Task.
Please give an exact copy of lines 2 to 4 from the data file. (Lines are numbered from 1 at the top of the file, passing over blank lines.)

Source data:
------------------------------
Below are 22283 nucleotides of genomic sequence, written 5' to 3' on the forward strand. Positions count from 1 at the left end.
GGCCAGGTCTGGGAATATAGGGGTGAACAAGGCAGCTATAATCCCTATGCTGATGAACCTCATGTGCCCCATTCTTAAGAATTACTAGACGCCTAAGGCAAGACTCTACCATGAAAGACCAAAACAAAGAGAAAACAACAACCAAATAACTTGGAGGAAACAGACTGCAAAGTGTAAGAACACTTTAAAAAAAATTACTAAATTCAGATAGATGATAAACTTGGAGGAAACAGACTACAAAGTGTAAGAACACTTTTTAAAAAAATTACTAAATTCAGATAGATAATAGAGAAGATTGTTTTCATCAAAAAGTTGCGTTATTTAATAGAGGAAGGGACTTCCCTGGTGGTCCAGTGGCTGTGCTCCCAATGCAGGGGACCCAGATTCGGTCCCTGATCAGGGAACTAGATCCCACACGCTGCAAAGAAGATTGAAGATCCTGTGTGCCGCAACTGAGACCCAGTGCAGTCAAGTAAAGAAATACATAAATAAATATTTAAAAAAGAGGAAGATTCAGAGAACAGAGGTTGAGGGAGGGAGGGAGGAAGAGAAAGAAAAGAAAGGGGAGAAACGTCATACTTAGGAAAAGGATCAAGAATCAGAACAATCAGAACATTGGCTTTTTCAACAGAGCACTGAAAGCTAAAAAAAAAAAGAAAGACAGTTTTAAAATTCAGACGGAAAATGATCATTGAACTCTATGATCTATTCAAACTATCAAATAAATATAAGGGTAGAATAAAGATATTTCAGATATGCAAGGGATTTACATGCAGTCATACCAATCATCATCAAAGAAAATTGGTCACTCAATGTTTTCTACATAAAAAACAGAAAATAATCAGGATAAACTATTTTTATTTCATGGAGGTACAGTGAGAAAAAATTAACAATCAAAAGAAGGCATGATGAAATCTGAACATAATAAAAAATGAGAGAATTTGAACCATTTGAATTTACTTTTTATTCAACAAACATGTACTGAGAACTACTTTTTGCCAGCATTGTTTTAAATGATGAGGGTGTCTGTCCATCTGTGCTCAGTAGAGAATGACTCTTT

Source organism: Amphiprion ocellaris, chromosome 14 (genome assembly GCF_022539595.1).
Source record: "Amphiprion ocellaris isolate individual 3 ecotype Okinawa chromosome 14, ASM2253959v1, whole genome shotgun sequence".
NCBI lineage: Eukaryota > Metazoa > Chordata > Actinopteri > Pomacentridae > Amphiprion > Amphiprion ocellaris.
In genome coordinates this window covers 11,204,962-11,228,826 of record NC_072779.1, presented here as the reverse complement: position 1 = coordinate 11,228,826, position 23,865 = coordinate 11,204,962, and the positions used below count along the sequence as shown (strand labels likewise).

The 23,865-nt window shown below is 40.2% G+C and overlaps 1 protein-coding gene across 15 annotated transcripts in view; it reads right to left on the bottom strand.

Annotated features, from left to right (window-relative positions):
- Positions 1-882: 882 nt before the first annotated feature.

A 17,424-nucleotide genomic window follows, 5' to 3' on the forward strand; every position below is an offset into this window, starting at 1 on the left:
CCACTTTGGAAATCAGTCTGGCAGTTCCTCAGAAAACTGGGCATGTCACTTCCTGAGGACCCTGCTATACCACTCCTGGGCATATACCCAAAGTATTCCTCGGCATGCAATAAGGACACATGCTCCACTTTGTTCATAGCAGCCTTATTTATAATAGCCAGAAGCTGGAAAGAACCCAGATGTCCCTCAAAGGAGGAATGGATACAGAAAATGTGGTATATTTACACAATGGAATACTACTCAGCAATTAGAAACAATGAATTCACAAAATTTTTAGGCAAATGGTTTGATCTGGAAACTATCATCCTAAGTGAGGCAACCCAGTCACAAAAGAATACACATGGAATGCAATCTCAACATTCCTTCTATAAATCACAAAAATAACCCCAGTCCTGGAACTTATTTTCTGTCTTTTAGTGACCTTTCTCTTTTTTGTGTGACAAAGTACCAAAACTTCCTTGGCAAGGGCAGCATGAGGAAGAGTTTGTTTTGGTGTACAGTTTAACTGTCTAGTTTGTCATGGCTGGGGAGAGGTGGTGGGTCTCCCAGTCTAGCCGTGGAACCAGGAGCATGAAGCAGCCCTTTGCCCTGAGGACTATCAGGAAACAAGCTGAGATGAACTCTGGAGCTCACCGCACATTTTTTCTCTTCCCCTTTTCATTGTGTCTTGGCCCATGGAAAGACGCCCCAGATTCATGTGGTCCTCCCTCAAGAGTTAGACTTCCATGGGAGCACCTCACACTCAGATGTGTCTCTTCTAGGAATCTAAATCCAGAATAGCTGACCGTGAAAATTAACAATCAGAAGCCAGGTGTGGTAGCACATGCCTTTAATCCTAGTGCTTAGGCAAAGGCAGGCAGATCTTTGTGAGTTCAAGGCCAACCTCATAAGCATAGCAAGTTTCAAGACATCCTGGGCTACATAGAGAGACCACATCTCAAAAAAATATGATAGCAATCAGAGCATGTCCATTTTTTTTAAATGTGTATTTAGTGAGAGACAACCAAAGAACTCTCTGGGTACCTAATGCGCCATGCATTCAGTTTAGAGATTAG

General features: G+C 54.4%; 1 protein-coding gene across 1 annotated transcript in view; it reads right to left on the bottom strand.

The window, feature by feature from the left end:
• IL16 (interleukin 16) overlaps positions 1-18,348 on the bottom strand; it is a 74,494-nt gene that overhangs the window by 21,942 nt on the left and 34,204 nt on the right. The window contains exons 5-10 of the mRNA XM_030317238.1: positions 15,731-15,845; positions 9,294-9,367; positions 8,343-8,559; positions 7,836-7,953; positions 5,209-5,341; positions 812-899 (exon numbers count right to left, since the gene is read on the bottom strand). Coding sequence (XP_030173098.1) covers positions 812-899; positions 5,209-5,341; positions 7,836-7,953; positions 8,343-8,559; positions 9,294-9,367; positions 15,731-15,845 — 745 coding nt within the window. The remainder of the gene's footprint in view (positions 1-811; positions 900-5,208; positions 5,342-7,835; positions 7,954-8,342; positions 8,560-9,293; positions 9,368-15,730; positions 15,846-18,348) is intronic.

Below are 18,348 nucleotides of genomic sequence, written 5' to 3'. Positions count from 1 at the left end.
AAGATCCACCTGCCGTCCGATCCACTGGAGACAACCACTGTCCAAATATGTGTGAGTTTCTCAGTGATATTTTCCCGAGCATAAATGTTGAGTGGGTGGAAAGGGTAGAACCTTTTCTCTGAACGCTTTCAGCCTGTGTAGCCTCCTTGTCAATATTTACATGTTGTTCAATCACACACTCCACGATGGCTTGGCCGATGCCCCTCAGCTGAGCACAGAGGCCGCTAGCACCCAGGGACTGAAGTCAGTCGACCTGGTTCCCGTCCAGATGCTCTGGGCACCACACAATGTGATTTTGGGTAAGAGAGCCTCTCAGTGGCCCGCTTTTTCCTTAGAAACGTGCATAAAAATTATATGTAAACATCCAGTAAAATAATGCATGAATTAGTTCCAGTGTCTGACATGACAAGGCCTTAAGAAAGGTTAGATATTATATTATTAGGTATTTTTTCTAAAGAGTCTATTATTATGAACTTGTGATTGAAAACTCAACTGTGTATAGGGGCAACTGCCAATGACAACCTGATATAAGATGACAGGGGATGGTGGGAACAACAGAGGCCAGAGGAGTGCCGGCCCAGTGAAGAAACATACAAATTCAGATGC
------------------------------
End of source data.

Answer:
GGCCAGGTCTGGGAATATAGGGGTGAACAAGGCAGCTATAATCCCTATGCTGATGAACCTCATGTGCCCCATTCTTAAGAATTACTAGACGCCTAAGGCAAGACTCTACCATGAAAGACCAAAACAAAGAGAAAACAACAACCAAATAACTTGGAGGAAACAGACTGCAAAGTGTAAGAACACTTTAAAAAAAATTACTAAATTCAGATAGATGATAAACTTGGAGGAAACAGACTACAAAGTGTAAGAACACTTTTTAAAAAAATTACTAAATTCAGATAGATAATAGAGAAGATTGTTTTCATCAAAAAGTTGCGTTATTTAATAGAGGAAGGGACTTCCCTGGTGGTCCAGTGGCTGTGCTCCCAATGCAGGGGACCCAGATTCGGTCCCTGATCAGGGAACTAGATCCCACACGCTGCAAAGAAGATTGAAGATCCTGTGTGCCGCAACTGAGACCCAGTGCAGTCAAGTAAAGAAATACATAAATAAATATTTAAAAAAGAGGAAGATTCAGAGAACAGAGGTTGAGGGAGGGAGGGAGGAAGAGAAAGAAAAGAAAGGGGAGAAACGTCATACTTAGGAAAAGGATCAAGAATCAGAACAATCAGAACATTGGCTTTTTCAACAGAGCACTGAAAGCTAAAAAAAAAAAGAAAGACAGTTTTAAAATTCAGACGGAAAATGATCATTGAACTCTATGATCTATTCAAACTATCAAATAAATATAAGGGTAGAATAAAGATATTTCAGATATGCAAGGGATTTACATGCAGTCATACCAATCATCATCAAAGAAAATTGGTCACTCAATGTTTTCTACATAAAAAACAGAAAATAATCAGGATAAACTATTTTTATTTCATGGAGGTACAGTGAGAAAAAATTAACAATCAAAAGAAGGCATGATGAAATCTGAACATAATAAAAAATGAGAGAATTTGAACCATTTGAATTTACTTTTTATTCAACAAACATGTACTGAGAACTACTTTTTGCCAGCATTGTTTTAAATGATGAGGGTGTCTGTCCATCTGTGCTCAGTAGAGAATGACTCTTT

Source organism: Amphiprion ocellaris, chromosome 14 (genome assembly GCF_022539595.1).
Source record: "Amphiprion ocellaris isolate individual 3 ecotype Okinawa chromosome 14, ASM2253959v1, whole genome shotgun sequence".